3/15/2017 8:31:26 AM



QATAR Boxing Federation (QBF) President Yousuf Ali Al Kazim, who played a big role in the success of international boxing association (AIBA) World Championships which Doha hosted in October, 2015, said the competition had a positive impact on the country’s next generation of competitors. 

“The Worlds were a huge success and we could leave an indelible impression. It helped our boxers gain international mileage and also motivated them to do well at the Rio Olympics last year,” Al Kazim told Doha Stadium Plus.

Qatar made their Olympic debut at Rio after Hakan Erseker claimed his berth following his quarterfinal entry at the AIBA world qualifying tournament held in Baku, Azerbaijan, where he lost to eventual champion Enrico Lacruz of the Netherlands.

Welterweight boxer Thulasi Tharumalingam joined him at Rio following his entry into the final of World Series Olympic qualifier in Vargas, Venezuela, where he lost to Armenia’s Hovhannes Bachkov. 

As Qatar prepare for the Asian Confederation Men’s Elite Championships to qualify for this year’s Worlds in Hamburg, Germany, from August 25 to September 3, Al Kazim hoped the country’s competitors would put their best foot forward.

“It’s going to be a tough challenge, but we’ll definitely fight hard,” he added. 

What’re the targets of Qatari boxers?

Our boxers are preparing to qualify for the AIBA World Championships from the Asian competition in Baku, Azerbaijan, from June 1 to 15. They’re currently taking part in an open event in Baku from where they travel to Bangkok, Thailand (April 1 to 7) for another one. Next up for them are Islamic Solidarity Games in Baku from May12 to 22. 

Certain decisions came under scrutiny at the 2016 Rio Olympics. What’re the steps taken by AIBA to prevent such incidents?

The AIBA special investigation committee concluded its findings into the practices and procedures of officials during bouts at Rio. A total of 36 referees were banned. I really appreciate the stern action taken against them. There was an unwelcome axis of influence and sole decision-making, and it was misused by the officials.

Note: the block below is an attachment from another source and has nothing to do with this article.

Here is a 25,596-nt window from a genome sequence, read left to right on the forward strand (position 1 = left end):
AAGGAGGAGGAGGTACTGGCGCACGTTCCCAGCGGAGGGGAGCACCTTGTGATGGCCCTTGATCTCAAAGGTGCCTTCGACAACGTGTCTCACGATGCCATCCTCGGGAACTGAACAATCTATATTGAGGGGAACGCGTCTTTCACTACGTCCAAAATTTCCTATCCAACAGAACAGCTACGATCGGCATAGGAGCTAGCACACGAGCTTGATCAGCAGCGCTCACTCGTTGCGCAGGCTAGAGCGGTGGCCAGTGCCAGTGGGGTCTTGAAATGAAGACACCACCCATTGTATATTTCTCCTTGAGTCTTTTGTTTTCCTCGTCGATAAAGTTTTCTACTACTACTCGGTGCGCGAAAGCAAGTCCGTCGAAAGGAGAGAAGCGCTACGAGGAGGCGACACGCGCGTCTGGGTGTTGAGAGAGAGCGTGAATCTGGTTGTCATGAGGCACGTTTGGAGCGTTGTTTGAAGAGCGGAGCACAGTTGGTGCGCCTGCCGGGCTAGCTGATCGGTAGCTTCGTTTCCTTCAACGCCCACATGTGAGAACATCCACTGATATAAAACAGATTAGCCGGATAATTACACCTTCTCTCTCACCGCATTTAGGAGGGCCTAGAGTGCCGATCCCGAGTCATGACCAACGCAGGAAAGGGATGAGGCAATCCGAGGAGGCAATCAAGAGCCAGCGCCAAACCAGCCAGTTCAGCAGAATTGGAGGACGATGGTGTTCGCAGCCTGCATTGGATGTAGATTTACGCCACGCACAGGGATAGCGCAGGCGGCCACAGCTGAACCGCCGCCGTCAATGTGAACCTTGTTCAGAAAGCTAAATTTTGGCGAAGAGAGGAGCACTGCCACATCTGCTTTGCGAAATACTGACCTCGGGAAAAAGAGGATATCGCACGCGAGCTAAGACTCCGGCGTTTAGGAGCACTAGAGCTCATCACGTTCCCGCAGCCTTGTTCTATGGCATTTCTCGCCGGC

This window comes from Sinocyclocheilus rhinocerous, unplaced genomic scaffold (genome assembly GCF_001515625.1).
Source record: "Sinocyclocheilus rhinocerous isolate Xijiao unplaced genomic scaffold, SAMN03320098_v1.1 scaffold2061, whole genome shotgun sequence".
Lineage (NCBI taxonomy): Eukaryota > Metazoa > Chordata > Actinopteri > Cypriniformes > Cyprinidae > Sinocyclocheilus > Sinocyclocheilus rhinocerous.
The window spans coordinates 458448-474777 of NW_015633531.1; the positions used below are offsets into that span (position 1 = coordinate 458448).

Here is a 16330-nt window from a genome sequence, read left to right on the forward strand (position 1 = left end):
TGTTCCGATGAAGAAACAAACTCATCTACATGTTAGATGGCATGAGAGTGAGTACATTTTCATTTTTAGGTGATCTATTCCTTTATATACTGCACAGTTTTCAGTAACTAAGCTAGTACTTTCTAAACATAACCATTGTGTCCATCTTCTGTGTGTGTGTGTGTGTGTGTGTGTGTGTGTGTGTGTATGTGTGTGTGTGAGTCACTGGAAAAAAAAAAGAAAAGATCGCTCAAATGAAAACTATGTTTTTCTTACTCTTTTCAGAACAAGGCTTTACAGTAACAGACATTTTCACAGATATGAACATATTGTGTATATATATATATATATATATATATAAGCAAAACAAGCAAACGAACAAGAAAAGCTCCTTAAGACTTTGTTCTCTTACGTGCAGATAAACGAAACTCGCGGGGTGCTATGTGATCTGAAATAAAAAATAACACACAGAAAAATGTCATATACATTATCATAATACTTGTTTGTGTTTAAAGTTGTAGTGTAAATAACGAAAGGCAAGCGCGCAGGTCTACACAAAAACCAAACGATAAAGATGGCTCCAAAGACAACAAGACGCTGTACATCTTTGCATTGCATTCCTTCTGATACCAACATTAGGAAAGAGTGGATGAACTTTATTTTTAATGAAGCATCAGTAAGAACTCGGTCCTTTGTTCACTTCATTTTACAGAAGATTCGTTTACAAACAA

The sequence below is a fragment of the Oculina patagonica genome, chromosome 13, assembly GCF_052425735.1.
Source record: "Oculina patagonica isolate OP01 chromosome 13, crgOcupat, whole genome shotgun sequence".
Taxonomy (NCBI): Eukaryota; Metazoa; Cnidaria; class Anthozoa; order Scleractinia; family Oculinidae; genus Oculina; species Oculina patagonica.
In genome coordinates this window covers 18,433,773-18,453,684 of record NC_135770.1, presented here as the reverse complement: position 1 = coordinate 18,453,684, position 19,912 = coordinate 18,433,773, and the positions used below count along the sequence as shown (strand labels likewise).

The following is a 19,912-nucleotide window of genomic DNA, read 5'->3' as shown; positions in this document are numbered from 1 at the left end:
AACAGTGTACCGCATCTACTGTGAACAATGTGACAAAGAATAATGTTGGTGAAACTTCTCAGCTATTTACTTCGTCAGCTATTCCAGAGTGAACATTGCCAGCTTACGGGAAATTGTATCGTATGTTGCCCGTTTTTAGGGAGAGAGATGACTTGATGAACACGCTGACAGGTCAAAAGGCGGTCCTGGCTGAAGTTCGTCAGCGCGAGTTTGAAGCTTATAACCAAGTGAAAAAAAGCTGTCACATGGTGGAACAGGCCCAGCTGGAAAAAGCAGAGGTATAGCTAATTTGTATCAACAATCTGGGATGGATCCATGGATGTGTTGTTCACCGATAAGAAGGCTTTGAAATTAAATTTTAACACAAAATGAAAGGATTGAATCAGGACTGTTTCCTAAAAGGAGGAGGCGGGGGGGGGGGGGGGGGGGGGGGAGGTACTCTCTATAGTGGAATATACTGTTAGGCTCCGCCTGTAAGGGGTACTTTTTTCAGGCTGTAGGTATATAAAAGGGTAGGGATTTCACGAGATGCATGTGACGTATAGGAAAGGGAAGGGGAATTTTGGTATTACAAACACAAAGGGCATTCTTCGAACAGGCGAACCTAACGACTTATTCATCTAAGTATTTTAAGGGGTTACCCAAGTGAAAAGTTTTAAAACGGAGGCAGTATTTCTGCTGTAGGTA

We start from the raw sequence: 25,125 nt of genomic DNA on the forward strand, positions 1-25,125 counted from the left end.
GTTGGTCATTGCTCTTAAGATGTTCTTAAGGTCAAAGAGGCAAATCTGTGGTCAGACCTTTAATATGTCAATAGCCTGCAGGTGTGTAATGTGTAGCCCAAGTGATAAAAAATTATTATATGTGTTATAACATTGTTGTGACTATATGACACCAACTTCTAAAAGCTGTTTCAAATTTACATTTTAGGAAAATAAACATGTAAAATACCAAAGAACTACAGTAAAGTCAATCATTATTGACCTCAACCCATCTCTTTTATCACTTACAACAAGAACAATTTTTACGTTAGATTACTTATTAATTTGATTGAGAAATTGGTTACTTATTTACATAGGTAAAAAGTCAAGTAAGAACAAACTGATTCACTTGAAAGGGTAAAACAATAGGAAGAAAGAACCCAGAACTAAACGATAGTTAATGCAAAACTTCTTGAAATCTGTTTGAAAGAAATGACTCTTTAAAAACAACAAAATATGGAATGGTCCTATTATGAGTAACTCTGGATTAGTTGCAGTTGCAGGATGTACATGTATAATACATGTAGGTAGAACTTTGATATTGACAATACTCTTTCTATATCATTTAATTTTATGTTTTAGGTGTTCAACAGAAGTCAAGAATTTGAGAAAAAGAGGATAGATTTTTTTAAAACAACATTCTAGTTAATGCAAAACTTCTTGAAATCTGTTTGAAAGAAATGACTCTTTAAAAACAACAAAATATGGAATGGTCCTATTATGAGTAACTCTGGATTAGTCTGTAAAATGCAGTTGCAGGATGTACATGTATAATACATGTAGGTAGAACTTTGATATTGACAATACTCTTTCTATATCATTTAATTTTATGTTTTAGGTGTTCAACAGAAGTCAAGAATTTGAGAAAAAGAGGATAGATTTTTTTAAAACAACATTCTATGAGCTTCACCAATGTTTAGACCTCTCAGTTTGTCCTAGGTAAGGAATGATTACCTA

After Rio, AIBA changed the scoring system whereby the computer will now take points from all five judges unlike three previously. It had already been put into place. These changes will ensure even greater consistency and transparency in officiating. I hope the sport will come out clean. 

Do you plan to host any international referees and judges workshop?

At the domestic level, the QBF organises workshops and also send Qatari referees and judges to overseas courses. I don’t think we’ll host any such programmes in the next two-three months, but may’ve one in November. 

Has the economic crisis affected the QBF?

Budget has been cut, but we’ve a plan in place to manage expenses. We’ll now send teams only to quality competitions.

Will more schools be involved in promoting the sport?

The schools approach us if they’ve some talented boxers. We’ve different age categories and try to focus on the available pool. It’s not about the numbers, but the target is to have quality ones. We also need time. We’ve four young boxers, but the problem is they don’t want to continue in the sport after school.

Education is important for them and their parents won’t really want them to pursue the sport. It’s a difficult situation for all Qatari sports federations. I can’t stop someone who wants to focus on academics. We hope to solve this problem. 

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